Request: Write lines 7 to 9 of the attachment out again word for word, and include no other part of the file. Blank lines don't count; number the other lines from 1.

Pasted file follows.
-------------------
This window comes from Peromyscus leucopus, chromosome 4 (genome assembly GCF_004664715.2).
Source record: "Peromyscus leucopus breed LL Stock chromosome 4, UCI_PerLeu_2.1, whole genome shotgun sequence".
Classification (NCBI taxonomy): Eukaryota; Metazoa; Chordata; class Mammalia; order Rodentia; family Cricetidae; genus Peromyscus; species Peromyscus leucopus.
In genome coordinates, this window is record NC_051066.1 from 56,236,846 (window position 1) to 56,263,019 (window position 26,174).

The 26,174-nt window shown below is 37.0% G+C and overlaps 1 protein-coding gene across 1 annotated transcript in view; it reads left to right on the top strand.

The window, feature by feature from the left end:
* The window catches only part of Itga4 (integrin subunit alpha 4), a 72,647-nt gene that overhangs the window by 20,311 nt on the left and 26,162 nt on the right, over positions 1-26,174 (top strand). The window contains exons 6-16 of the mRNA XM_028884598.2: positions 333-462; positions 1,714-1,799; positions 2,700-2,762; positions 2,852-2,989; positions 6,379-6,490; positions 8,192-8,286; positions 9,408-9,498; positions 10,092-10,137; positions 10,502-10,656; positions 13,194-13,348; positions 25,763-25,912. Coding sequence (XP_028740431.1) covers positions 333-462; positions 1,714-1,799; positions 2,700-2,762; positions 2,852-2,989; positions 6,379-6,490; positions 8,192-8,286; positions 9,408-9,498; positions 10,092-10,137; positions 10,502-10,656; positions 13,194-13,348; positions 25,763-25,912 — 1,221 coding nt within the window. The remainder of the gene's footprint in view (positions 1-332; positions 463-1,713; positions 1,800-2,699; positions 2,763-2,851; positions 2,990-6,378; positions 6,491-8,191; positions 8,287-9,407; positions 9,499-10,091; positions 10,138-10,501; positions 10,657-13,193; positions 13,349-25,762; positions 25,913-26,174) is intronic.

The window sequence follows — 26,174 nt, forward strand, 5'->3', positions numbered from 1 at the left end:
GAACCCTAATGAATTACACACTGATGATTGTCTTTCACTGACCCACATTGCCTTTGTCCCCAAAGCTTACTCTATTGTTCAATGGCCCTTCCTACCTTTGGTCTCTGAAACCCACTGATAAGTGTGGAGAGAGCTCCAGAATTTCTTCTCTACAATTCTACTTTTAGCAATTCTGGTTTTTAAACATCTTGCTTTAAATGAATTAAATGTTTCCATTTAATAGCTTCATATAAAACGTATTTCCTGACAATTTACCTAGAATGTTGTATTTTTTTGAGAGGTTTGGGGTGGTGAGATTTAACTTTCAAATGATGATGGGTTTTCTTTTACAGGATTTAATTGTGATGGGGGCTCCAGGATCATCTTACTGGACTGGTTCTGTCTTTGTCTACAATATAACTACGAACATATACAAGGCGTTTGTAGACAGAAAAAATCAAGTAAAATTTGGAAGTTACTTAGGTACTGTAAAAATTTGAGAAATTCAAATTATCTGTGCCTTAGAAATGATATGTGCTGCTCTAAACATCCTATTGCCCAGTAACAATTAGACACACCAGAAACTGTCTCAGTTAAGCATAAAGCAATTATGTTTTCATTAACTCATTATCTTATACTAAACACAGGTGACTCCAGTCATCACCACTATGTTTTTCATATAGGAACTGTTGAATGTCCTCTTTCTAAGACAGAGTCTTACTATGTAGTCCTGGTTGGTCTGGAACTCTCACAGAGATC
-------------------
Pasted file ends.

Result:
* The window catches only part of Itga4 (integrin subunit alpha 4), a 72,647-nt gene that overhangs the window by 20,311 nt on the left and 26,162 nt on the right, over positions 1-26,174 (top strand). The window contains exons 6-16 of the mRNA XM_028884598.2: positions 333-462; positions 1,714-1,799; positions 2,700-2,762; positions 2,852-2,989; positions 6,379-6,490; positions 8,192-8,286; positions 9,408-9,498; positions 10,092-10,137; positions 10,502-10,656; positions 13,194-13,348; positions 25,763-25,912. Coding sequence (XP_028740431.1) covers positions 333-462; positions 1,714-1,799; positions 2,700-2,762; positions 2,852-2,989; positions 6,379-6,490; positions 8,192-8,286; positions 9,408-9,498; positions 10,092-10,137; positions 10,502-10,656; positions 13,194-13,348; positions 25,763-25,912 — 1,221 coding nt within the window. The remainder of the gene's footprint in view (positions 1-332; positions 463-1,713; positions 1,800-2,699; positions 2,763-2,851; positions 2,990-6,378; positions 6,491-8,191; positions 8,287-9,407; positions 9,499-10,091; positions 10,138-10,501; positions 10,657-13,193; positions 13,349-25,762; positions 25,913-26,174) is intronic.

The window sequence follows — 26,174 nt, forward strand, 5'->3', positions numbered from 1 at the left end:
GAACCCTAATGAATTACACACTGATGATTGTCTTTCACTGACCCACATTGCCTTTGTCCCCAAAGCTTACTCTATTGTTCAATGGCCCTTCCTACCTTTGGTCTCTGAAACCCACTGATAAGTGTGGAGAGAGCTCCAGAATTTCTTCTCTACAATTCTACTTTTAGCAATTCTGGTTTTTAAACATCTTGCTTTAAATGAATTAAATGTTTCCATTTAATAGCTTCATATAAAACGTATTTCCTGACAATTTACCTAGAATGTTGTATTTTTTTGAGAGGTTTGGGGTGGTGAGATTTAACTTTCAAATGATGATGGGTTTTCTTTTACAGGATTTAATTGTGATGGGGGCTCCAGGATCATCTTACTGGACTGGTTCTGTCTTTGTCTACAATATAACTACGAACATATACAAGGCGTTTGTAGACAGAAAAAATCAAGTAAAATTTGGAAGTTACTTAGGTACTGTAAAAATTTGAGAAATTCAAATTATCTGTGCCTTAGAAATGATATGTGCTGCTCTAAACATCCTATTGCCCAGTAACAATTAGACACACCAGAAACTGTCTCAGTTAAGCATAAAGCAATTATGTTTTCATTAACTCATTATCTTATACTAAACACAGGTGACTCCAGTCATCACCACTATGTTTTTCATATAGGAACTGTTGAATGTCCTCTTTCTAAGACAGAGTCTTACTATGTAGTCCTGGTTGGTCTGGAACTCTCACAGAGATC